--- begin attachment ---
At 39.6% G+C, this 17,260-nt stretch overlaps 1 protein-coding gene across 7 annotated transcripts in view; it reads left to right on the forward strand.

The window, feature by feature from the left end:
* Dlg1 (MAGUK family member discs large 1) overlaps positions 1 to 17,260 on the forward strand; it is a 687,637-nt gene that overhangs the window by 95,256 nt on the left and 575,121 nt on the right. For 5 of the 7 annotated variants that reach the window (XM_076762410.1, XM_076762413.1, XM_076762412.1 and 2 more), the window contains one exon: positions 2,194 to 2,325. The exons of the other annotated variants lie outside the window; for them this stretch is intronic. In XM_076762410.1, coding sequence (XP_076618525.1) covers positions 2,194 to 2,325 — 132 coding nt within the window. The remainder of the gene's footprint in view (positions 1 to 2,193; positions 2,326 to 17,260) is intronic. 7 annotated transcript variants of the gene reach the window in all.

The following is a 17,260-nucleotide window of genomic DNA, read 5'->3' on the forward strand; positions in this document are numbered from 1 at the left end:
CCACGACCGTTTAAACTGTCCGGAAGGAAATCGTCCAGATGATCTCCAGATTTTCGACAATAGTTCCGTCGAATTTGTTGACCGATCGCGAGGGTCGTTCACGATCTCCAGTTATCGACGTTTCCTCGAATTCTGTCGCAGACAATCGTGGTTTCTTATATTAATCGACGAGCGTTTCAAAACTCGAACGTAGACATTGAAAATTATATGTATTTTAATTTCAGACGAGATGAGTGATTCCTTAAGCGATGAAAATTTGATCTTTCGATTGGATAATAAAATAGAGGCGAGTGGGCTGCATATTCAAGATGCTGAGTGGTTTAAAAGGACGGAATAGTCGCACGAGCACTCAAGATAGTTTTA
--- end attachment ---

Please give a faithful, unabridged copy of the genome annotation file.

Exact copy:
At 39.6% G+C, this 17,260-nt stretch overlaps 1 protein-coding gene across 7 annotated transcripts in view; it reads left to right on the forward strand.

The window, feature by feature from the left end:
* Dlg1 (MAGUK family member discs large 1) overlaps positions 1 to 17,260 on the forward strand; it is a 687,637-nt gene that overhangs the window by 95,256 nt on the left and 575,121 nt on the right. For 5 of the 7 annotated variants that reach the window (XM_076762410.1, XM_076762413.1, XM_076762412.1 and 2 more), the window contains one exon: positions 2,194 to 2,325. The exons of the other annotated variants lie outside the window; for them this stretch is intronic. In XM_076762410.1, coding sequence (XP_076618525.1) covers positions 2,194 to 2,325 — 132 coding nt within the window. The remainder of the gene's footprint in view (positions 1 to 2,193; positions 2,326 to 17,260) is intronic. 7 annotated transcript variants of the gene reach the window in all.

The following is a 17,260-nucleotide window of genomic DNA, read 5'->3' on the forward strand; positions in this document are numbered from 1 at the left end:
CCACGACCGTTTAAACTGTCCGGAAGGAAATCGTCCAGATGATCTCCAGATTTTCGACAATAGTTCCGTCGAATTTGTTGACCGATCGCGAGGGTCGTTCACGATCTCCAGTTATCGACGTTTCCTCGAATTCTGTCGCAGACAATCGTGGTTTCTTATATTAATCGACGAGCGTTTCAAAACTCGAACGTAGACATTGAAAATTATATGTATTTTAATTTCAGACGAGATGAGTGATTCCTTAAGCGATGAAAATTTGATCTTTCGATTGGATAATAAAATAGAGGCGAGTGGGCTGCATATTCAAGATGCTGAGTGGTTTAAAAGGACGGAATAGTCGCACGAGCACTCAAGATAGTTTTA